With the latest installment of the Twilight series, Eclipse, hitting theaters this month, fans of the novel and its upcoming adaptation are eager to see how the film will fare at the box office.

But while the financial performance of the film will be crucial in determining just how much cultural impact it has, it’s not the only thing entering into consideration.

With the Twilight films effectively concluding with New Moon in November 2012, and the success of the series being undoubtedly linked to Pattinson’s magnetic presence as Edward Cullen, it’s time for the actor to branch out of playing iconic characters and take on more serious roles.

Pattinson, who won a SAG Award for Best Supporting Actor for his performance in the 2011 film The Lost City of Z, has certainly taken on some serious roles in his time, including the much-lauded 2012 film House of Gucci. As well as lending his voice to the upcoming animated film The Secret of the Unicorn, Pattinson can now add another prestigious title to his resume: sex symbol.

Here, we take a look at how the actor’s career shifted following his appearance in Twilight and the different challenges posed by each role.

The Evolution Of A Twi-Hard

It’s fair to say that, since 2008, Pattinson has been at the center of a ravenous group of female fans known as the Twilighters. Perhaps most famous for their obsessive dedication (and extremely vocal opinions), this passionate audience of young women were quick to latch on to Edward Cullen in Stephenie Meyer’s Twilight.

The books and films haven’t been limited to America either, with many fans from around the world finding solace in the story of Bella Swan and her voracious appetite for human blood. As well as being one of the most popular literary phenomena of the 21st century, the Twilight series has effectively become a blueprint for young women (and men) seeking to understand and engage with issues concerning gender, sexuality, and relationships. Additionally, Meyer’s frank discussions of mental illness presented in the series have opened up a world of possibility to many young people struggling to understand their feelings.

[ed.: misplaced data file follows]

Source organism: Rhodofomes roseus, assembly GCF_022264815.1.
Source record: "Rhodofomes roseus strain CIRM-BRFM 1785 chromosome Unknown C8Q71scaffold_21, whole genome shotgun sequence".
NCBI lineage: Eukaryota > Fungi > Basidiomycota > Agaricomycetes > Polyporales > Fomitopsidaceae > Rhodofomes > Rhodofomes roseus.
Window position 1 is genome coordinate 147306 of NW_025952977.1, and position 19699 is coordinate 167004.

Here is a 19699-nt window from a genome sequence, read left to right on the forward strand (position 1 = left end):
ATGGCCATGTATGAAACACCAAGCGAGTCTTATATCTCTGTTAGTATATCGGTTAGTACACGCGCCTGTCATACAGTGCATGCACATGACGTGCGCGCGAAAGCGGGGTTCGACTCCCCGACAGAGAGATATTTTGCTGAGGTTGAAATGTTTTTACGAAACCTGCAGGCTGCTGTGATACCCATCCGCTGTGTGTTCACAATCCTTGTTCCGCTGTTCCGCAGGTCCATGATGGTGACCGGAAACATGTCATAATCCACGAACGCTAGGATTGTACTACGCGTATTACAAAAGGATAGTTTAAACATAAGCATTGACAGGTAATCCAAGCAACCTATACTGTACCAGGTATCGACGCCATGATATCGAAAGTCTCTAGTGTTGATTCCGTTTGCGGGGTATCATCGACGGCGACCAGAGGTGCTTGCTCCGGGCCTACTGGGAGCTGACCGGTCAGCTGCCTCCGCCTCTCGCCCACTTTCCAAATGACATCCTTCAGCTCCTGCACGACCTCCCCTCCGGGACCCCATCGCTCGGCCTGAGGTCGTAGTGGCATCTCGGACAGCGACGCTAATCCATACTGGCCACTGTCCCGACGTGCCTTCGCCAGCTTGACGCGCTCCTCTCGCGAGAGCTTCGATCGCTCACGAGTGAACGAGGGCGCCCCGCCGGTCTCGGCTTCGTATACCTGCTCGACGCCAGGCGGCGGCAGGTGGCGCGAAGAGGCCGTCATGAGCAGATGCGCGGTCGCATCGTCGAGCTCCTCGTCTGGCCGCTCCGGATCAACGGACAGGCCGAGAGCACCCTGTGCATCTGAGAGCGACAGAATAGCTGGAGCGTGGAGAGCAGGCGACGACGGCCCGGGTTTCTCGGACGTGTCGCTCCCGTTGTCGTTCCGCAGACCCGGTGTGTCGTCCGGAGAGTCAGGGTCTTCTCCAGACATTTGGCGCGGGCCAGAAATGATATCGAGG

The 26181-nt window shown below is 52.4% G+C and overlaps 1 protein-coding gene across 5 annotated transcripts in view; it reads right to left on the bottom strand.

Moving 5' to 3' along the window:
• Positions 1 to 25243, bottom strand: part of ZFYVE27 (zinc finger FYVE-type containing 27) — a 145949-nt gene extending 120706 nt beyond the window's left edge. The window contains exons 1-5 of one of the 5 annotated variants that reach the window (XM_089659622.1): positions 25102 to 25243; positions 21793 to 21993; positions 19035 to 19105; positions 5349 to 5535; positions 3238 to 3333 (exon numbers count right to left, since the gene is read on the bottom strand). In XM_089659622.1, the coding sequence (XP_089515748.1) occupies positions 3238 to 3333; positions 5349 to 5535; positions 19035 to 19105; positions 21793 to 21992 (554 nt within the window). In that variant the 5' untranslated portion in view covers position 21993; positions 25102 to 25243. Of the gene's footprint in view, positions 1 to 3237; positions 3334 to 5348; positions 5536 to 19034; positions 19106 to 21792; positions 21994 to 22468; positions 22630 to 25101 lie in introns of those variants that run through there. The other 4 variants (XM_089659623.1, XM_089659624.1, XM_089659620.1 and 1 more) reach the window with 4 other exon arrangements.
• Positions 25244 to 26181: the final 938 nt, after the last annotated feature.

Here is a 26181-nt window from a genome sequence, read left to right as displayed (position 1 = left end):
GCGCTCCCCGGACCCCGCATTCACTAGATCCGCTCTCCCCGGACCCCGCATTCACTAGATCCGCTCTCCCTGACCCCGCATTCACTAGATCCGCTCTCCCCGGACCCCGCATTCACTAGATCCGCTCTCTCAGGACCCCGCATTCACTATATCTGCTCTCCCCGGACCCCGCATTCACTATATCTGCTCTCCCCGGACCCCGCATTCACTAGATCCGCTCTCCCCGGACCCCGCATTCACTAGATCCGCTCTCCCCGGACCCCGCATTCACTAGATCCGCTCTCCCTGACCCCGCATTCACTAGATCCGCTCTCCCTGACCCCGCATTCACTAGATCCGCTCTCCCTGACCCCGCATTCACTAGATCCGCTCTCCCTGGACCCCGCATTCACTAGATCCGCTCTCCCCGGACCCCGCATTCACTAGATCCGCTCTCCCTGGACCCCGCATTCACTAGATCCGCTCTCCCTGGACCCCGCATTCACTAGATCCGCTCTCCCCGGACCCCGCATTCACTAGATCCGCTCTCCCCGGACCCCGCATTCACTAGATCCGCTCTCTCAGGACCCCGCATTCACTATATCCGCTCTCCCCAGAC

Pattinson’s career has clearly been altered by his role in Twilight, and although he’s appeared in other films since then, he’s never truly been able to shake off the shadow of Bella. The actor has spoken openly about the intense pressure he’s faced since the first Twilight film, with fans holding endless competitions to see who can get the best “twilight” tattoo.

The level of demand is such that Pattinson has had to turn down numerous film roles since then due to the amount of time he needs to spend with his family. In an interview with EW, Pattinson stated:

“I’m not going to lie and say that the offers don’t come in. They do. But I just can’t commit to anything else. Especially with my family. I don’t want to do anything else that’ll take me away from them. So for now, this is what I do.”

It was once thought that the end of the Twilight series would result in a slow slide into insignificance for Pattinson. Instead, the actor has risen to the occasion, taking on more challenging roles and proving himself as ‘the man for the job’. The demand for product endorsements following Twilight has also helped to boost his profile, with the actor recently appearing in a series of commercials for Gucci.

From Good To Great

Pattinson has certainly stepped up to the plate since Twilight, with the actor recently earning himself a prestigious SAG Award for Best Supporting Actor for his portrayal of serial killer John Wayne Gacy in the 2012 film The Lost City of Z. In the film, Pattinson plays Donald “Ducky” Dawson, an adventurer who befriends the teen Gacy, convincing the latter to share his amazing secrets of cooking. In the end, of course, Gacy is shown to be a murderer, and the relationship between the two characters is said to be a “rousing adventure” to the end.